It is a truism that a constitution is made up of its letters and a spirit behind the letters. And therefore when the Vice Present of Nigeria, a professor of law said that the good thing about an English word is that it can be said differently, but it depends on the reputation of who is saying it, he is dead on target. There is no provision in the Nigerian constitution that says that Mr. President must declare his assets publicly. All that the constitution has required him to do is declare. So if we go by what is heard and not seen, Mr. Buhari is a poor man before and after the elections. But be rest assured that the cows we saw him with on Facebook cannot have paid for his election expenses nor could they have paid for the private jets that flew him from state to state. What he said he did not have before he picked up his nomination forms does not tally with what he spent when he was campaigning for president. To be fair, one cannot have expected Mr. President to have funded his campaign alone with personal funds but the crisis and uncertainty already brewing about and around his credibility as an incorruptible Nigerian can be better avoided with his insistence on simply sticking with obeying the letters of the constitution. What about the morality, the righteousness in being seen to be actually incorrupt and untainted? The implication of going the hog, and declaring that he has other methods of earning an income apart from the cows in Daura, is that his action would provide the template for excellence to take firm root in governance, and promote fiscal responsibility and transparency with public funds. As soon as he does the needful in publicly publishing what he has, it puts the nail on the coffin of the mummy that has bedeviled nearly every step he has taken or not taken since he became president. Then I assume that his deputy and all the governors in Nigeria past and present will follow suit. Even the local government council chairmen and councilors would be forced to tow the public asset declaration line. I get giddy just thinking how this would translate to an unspoken policy brief for his administration. And for Mr. Buhari, just by taking this simple action, he would have dealt corruption a blow from which it would never recover. We cannot always try to hide our head in the sand and be selective in obeying what the Constitution requires only when it suits our whims and caprices.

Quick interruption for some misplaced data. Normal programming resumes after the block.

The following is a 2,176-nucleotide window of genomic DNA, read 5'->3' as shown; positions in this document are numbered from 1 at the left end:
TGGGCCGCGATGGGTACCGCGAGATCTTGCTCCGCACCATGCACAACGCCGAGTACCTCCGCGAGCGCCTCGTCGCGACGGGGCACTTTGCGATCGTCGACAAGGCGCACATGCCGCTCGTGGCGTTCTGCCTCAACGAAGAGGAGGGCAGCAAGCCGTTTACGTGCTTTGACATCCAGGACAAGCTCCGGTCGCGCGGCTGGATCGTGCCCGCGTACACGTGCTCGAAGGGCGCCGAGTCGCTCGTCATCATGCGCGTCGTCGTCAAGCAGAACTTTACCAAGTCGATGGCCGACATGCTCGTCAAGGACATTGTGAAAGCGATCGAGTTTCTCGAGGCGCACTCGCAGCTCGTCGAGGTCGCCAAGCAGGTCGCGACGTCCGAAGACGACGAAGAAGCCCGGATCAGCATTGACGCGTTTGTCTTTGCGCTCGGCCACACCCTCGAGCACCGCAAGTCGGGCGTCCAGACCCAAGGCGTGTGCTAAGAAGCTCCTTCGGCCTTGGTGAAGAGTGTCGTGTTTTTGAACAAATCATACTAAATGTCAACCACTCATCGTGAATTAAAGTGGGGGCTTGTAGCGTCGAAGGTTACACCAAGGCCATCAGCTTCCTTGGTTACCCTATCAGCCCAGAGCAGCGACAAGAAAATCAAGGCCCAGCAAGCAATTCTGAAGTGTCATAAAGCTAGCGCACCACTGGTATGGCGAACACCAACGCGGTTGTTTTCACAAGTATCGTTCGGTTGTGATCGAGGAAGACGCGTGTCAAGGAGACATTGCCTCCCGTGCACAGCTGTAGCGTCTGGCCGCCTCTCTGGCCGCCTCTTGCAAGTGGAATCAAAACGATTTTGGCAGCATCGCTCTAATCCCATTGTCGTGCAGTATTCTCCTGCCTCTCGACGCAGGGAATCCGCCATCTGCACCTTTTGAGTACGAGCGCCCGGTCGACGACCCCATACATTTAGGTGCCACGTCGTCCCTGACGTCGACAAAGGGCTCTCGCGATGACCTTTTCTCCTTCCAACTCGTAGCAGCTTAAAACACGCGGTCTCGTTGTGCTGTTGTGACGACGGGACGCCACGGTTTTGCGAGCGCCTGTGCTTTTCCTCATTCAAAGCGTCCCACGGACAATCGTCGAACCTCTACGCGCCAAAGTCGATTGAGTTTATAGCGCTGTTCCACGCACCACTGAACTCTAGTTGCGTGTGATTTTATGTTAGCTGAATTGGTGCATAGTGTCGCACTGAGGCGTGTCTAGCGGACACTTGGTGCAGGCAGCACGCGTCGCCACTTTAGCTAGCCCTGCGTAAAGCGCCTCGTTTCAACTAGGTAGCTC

Mr. President must learn this lesson from his predecessor’s failure. His body language strengthened graft, corruption and greed. Instead of calling corruption by its real name, he referred to it in an offhand manner as ‘stealing’. He said he had no shoes before being president but how many shoes he had during and after his tenure remains to be seen. Mr. Buhari’s predecessor appeared to shield anyone close to him from prosecution from charges of corruption and ‘stealing’. Mr. Buhari’s predecessor as well refused to reveal what he has and had before and after government and Mr. Buhari has towed that same line unfortunately. What this translates to eventually is that Nigerian and African leaders have a penchant for taking Nigerians for granted. For me, I am sure that for Mr. President to successfully keep to his campaign promises of helping OPEC stabilize the price of oil, reduce fuel price and queues at gas stations, generate at least 40, 000 megawatts of electricity, provide basic infrastructure and get the machine of government revving at full throttle, he needs to start the engine by declaring what he has and must do so publicly.
Bob MajiriOghene Etemiku is editor in chief, Bob MajiriOghene Communications.